Rescinding a decision

 

by Sean Curtain

It takes a big man to admit when he is wrong, and on this occasion, I am both of those.

Last week, after many reds worth of soul searching, I declared that I no longer wished the selectors to include me in their considerations for a position in the Australian Test 11.

It now appears that this decision, borne as it was from a willingness to help, has potentially been seen as a selfish and unfortunate decision that we could, dare I say, as a nation, come to regret.

I admit that whilst I was aware of the parlous state of Australian Test cricket, even I was not enough of a visionary to see just what a decision like this could mean in a time of need.

Cometh the hour, cometh the man, and it now seems that cometh that time, runneth away did I.

Whilst no Twitterbook or My Face campaigns have been launched as yet to ask for a DRS on my voluntary removal, the old school supporter base (Crio, Ray, MOC, JB and Pamela, yes I am looking at you) has spoken on behalf of the silent majority.

Borg, Spitz, Lockett and most likely Thorpe all left their returns far too late. It would be a tragedy, in so many ways, if my name was mentioned in that company, filling in the 3 or 4 spot in the Top 5 list of belated and unsuccessful comebacks.

In a time when Australia is screaming out for an opener to hold up an end, not get bat on ball to third slip, and score the bulk of the runs in a Warner or Watson partnership through taking balls on the body and scampering through for leg byes to rotate the strike, I realise I have been thinking of myself too much.

Katich is Rudd to Clarke’s Gillard and never the twain shall meet again. Rogers and Jacques have their papers stamped and others like Cazzulino and Robinson are too far away.

The experiment of McGill in the team proved that Australia was ready for a player in the dressing room who had read a book, but Hayden’s cooking guides and Punter’s diaries aside, are we ready for an opener in Cowan who has actually written one.

What the mid pitch conversations with Watson would be like dazzle the mind. Debating clothing choices so they don’t clash on stage when accepting the first tied Miles Franklin award for ‘Watto’, the autobiography and Cowan’s tome seem unlikely.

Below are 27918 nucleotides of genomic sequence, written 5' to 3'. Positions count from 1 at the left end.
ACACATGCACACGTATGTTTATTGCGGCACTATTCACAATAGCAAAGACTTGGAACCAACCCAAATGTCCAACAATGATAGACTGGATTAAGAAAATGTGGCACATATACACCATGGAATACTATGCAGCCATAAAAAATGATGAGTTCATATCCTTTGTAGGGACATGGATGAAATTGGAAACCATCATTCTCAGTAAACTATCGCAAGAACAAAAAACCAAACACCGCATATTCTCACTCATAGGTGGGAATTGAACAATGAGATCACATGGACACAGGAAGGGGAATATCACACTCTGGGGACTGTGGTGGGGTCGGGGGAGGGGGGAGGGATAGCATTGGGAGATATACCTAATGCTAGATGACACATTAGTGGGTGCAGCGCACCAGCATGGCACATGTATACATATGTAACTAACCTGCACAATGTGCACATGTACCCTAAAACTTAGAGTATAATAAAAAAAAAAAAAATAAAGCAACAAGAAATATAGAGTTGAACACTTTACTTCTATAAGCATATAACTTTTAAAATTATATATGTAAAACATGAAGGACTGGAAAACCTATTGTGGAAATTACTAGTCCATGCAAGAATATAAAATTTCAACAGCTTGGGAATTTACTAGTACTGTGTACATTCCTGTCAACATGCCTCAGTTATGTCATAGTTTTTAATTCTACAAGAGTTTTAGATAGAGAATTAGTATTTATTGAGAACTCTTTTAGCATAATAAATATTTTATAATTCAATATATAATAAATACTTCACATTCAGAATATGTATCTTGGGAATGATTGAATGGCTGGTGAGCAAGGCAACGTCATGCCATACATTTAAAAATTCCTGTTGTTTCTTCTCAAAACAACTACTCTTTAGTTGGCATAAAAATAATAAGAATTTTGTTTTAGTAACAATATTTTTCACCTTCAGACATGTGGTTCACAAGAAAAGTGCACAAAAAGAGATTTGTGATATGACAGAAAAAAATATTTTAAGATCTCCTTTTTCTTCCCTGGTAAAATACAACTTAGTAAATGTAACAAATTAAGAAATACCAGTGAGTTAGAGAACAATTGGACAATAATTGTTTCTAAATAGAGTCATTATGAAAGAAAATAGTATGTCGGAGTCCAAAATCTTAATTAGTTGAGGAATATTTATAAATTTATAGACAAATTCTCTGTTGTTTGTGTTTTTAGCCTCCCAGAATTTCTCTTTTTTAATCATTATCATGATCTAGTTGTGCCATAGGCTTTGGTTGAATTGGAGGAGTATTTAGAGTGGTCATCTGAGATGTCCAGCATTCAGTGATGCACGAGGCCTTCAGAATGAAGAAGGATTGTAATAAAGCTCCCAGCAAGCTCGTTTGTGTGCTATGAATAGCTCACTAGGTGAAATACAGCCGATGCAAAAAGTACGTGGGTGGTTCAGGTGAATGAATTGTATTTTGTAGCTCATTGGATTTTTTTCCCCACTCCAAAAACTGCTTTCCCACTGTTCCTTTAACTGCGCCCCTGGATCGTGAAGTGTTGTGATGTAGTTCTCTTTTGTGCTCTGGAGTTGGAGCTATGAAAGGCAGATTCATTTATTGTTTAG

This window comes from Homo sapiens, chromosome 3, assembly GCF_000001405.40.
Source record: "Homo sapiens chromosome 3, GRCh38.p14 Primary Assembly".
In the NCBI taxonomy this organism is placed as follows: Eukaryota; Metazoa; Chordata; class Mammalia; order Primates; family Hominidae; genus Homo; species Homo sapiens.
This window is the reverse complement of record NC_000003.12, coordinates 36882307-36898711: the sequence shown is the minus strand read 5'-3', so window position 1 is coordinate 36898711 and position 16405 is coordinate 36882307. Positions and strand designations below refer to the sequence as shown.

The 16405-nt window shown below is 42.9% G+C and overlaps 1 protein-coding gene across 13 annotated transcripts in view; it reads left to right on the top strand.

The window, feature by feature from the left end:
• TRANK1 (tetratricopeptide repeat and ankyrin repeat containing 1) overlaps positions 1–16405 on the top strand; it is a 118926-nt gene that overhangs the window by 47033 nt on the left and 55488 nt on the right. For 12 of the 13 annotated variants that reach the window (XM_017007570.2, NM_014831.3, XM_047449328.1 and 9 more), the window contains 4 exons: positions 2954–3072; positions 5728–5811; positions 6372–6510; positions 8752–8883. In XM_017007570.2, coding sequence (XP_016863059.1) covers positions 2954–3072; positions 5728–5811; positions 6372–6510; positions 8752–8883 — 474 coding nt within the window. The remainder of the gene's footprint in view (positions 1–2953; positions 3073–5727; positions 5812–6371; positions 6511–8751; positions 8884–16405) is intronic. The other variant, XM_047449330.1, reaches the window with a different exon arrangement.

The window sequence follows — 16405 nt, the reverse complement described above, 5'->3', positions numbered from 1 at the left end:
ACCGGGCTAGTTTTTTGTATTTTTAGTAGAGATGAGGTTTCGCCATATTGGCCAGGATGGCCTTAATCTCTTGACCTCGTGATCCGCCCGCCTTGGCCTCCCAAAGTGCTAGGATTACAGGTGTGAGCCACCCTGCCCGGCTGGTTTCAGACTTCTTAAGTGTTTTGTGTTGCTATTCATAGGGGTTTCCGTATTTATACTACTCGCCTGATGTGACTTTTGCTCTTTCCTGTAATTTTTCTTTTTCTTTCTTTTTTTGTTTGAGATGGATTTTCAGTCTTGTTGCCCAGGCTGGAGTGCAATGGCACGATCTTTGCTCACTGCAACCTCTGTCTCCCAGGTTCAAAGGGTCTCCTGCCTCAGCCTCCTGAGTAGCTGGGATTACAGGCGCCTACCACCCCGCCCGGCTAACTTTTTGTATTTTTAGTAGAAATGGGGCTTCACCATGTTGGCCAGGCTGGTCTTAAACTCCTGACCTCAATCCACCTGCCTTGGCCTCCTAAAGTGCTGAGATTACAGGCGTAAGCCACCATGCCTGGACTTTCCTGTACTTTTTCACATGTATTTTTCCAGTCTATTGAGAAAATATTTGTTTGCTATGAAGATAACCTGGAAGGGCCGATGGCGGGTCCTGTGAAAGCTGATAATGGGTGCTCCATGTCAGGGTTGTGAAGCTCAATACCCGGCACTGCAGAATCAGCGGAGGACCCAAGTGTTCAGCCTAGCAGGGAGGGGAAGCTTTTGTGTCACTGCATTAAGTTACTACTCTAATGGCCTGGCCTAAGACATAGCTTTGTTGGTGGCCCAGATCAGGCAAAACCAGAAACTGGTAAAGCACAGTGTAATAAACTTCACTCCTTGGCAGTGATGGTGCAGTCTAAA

No, young Ed needs to have those rough educated edges knocked off him before the courier with the opener’s baggy green has to check the map for the best route from his usual trip to Sydney to parts further south.

Whilst that is happening, there’s no point in throwing another opener to the wolves led by Ishant Sharma. Best a stop gap measure, to ensure Watson is fully fit, Marsh fully fit, and Warner, again, fully fit.

The time seems right for my good self to step in. To seek forgiveness on the biggest stage, delay the inclusion of an untried State player for a few more tests to get it tickety boo, and boldly face up to the responsibility of taking the new ball.

A country cries out for leadership, for courage, for talent at this difficult stage. I feel that they can have more time to actually go and locate those things if I step in to hold the fort on the 26th.

I realise that the ACB makes extraordinary amounts of money from an Indian tour, but cost awareness is still paramount in my mind. Both the no 70 AND 75 trams pass my street in Hawthorn and both end up at the G, meaning a saving on hotels and associated costs, as well as an offer to bring in the leftover Christmas ham for the lunch breaks.

Work commitments and e-mails will be much slower in the two weeks after Christmas, with forced leave impacting most of the project team, and whilst it may seem indulgent to slot myself in for Sydney as well as Melbourne, that’s what givers do.

JFK may not have been much chop on a damp seeming wicket nor had the ability to pitch the ball in the corridor of uncertainty, but he could sure crack a great line that made you think.

I am not asking what my country can do for me. I am squeezing in a two week period over Chrissy at the top of the order as I believe it is what I can do for my country.

I hereby withdraw my previous stated withdrawedness and reverse my reversal, to return to the status quo.

I am now available for test consideration.

I’ll just go and put my whites into soak with Napisan.

 

 

 

 

 

Comments

  1. Very noble Sean. Don’t use all the Napisan right now. You will need it after you face up to the Indian quicks on Boxing Day (for grass stains of course).